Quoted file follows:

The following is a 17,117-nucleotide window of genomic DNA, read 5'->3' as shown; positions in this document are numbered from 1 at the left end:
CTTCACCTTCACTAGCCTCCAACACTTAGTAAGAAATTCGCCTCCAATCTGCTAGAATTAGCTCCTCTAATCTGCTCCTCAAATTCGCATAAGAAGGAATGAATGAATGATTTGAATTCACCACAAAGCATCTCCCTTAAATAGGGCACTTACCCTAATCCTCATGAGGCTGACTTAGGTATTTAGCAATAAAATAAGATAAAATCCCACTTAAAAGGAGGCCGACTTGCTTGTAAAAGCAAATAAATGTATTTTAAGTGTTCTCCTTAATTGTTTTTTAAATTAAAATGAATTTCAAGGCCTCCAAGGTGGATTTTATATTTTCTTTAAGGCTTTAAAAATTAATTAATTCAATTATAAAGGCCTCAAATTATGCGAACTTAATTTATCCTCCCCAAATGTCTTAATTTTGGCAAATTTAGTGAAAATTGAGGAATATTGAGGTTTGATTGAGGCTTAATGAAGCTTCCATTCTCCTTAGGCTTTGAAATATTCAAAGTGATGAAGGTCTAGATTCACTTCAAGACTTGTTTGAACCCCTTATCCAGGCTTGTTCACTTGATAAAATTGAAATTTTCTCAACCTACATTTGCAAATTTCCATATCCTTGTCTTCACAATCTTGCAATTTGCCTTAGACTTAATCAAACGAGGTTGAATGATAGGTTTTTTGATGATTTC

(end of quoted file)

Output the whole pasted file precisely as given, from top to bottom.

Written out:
The following is a 17,117-nucleotide window of genomic DNA, read 5'->3' as shown; positions in this document are numbered from 1 at the left end:
CTTCACCTTCACTAGCCTCCAACACTTAGTAAGAAATTCGCCTCCAATCTGCTAGAATTAGCTCCTCTAATCTGCTCCTCAAATTCGCATAAGAAGGAATGAATGAATGATTTGAATTCACCACAAAGCATCTCCCTTAAATAGGGCACTTACCCTAATCCTCATGAGGCTGACTTAGGTATTTAGCAATAAAATAAGATAAAATCCCACTTAAAAGGAGGCCGACTTGCTTGTAAAAGCAAATAAATGTATTTTAAGTGTTCTCCTTAATTGTTTTTTAAATTAAAATGAATTTCAAGGCCTCCAAGGTGGATTTTATATTTTCTTTAAGGCTTTAAAAATTAATTAATTCAATTATAAAGGCCTCAAATTATGCGAACTTAATTTATCCTCCCCAAATGTCTTAATTTTGGCAAATTTAGTGAAAATTGAGGAATATTGAGGTTTGATTGAGGCTTAATGAAGCTTCCATTCTCCTTAGGCTTTGAAATATTCAAAGTGATGAAGGTCTAGATTCACTTCAAGACTTGTTTGAACCCCTTATCCAGGCTTGTTCACTTGATAAAATTGAAATTTTCTCAACCTACATTTGCAAATTTCCATATCCTTGTCTTCACAATCTTGCAATTTGCCTTAGACTTAATCAAACGAGGTTGAATGATAGGTTTTTTGATGATTTC